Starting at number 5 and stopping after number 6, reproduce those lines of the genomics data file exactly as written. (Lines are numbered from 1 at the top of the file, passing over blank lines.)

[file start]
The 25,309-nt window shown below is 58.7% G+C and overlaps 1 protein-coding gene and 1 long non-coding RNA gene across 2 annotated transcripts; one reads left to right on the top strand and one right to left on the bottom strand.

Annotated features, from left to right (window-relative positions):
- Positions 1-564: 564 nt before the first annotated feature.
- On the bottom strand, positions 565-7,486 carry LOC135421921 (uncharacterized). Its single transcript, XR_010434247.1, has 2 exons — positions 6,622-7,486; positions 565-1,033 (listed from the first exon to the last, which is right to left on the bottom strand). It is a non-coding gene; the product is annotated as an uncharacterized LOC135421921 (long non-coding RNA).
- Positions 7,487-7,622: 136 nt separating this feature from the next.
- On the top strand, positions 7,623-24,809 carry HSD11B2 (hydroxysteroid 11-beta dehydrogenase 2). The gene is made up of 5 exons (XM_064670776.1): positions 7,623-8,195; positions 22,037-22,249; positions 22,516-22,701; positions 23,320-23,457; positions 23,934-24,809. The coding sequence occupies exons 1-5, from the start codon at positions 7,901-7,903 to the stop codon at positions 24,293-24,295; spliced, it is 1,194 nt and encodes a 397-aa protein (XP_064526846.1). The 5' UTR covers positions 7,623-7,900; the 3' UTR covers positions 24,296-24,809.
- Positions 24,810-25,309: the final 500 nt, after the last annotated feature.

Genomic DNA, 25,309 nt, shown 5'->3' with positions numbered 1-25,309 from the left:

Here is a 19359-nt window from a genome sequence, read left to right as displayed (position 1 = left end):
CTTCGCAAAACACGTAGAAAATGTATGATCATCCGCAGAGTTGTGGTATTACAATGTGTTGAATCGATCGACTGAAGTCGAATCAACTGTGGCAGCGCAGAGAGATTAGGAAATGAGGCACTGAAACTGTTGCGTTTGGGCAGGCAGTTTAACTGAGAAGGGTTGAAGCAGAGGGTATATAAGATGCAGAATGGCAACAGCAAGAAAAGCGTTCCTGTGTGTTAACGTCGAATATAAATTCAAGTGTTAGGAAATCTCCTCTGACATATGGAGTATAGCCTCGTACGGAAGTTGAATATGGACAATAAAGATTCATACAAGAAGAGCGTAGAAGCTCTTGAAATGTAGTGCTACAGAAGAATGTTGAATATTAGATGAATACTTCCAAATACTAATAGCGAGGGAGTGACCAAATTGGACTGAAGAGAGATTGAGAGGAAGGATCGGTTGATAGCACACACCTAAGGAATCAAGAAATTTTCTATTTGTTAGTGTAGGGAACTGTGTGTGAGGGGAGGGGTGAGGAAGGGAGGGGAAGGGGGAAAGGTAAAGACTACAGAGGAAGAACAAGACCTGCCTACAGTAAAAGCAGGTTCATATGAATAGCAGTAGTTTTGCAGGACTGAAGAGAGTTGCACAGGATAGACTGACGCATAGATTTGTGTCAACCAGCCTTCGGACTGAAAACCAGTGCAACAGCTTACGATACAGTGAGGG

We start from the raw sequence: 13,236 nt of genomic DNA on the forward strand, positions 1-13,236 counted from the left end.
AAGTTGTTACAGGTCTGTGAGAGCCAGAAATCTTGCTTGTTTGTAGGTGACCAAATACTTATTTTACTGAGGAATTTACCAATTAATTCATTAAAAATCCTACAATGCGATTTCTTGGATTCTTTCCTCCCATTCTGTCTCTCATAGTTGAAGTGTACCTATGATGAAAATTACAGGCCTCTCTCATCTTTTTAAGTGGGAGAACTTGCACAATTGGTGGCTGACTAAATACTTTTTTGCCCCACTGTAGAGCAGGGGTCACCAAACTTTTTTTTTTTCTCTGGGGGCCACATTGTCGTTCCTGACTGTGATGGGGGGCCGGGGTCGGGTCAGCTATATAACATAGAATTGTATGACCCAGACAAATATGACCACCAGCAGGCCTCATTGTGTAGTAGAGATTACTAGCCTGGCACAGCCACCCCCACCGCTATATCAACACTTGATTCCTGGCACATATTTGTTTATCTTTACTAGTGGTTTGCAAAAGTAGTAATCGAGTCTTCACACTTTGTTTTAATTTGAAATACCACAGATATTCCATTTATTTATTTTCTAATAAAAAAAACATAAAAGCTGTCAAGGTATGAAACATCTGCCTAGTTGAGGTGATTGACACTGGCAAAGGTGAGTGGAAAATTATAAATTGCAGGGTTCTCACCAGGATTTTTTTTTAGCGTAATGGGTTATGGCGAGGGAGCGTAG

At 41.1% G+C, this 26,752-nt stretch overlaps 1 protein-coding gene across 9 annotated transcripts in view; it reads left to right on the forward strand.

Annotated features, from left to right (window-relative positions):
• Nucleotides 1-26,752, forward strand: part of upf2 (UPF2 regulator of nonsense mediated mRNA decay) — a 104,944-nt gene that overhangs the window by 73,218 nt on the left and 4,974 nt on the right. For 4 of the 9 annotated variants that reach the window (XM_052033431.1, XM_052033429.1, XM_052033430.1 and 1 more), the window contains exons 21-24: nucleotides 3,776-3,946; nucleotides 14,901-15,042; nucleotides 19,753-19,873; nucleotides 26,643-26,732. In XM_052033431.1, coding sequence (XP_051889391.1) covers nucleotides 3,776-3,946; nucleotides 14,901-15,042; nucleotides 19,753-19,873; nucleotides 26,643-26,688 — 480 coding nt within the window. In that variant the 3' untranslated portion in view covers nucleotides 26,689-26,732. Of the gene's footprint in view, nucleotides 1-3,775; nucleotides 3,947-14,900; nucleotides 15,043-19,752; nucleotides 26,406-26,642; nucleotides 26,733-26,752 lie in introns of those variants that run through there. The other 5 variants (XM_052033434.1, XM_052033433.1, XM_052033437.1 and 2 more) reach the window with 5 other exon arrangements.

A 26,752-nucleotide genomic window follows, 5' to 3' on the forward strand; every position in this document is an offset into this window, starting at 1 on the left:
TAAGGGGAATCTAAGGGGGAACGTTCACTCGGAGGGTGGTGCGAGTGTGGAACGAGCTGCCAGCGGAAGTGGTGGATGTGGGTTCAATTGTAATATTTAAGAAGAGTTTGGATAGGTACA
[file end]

- Positions 7,487-7,622: 136 nt separating this feature from the next.
- On the top strand, positions 7,623-24,809 carry HSD11B2 (hydroxysteroid 11-beta dehydrogenase 2). The gene is made up of 5 exons (XM_064670776.1): positions 7,623-8,195; positions 22,037-22,249; positions 22,516-22,701; positions 23,320-23,457; positions 23,934-24,809. The coding sequence occupies exons 1-5, from the start codon at positions 7,901-7,903 to the stop codon at positions 24,293-24,295; spliced, it is 1,194 nt and encodes a 397-aa protein (XP_064526846.1). The 5' UTR covers positions 7,623-7,900; the 3' UTR covers positions 24,296-24,809.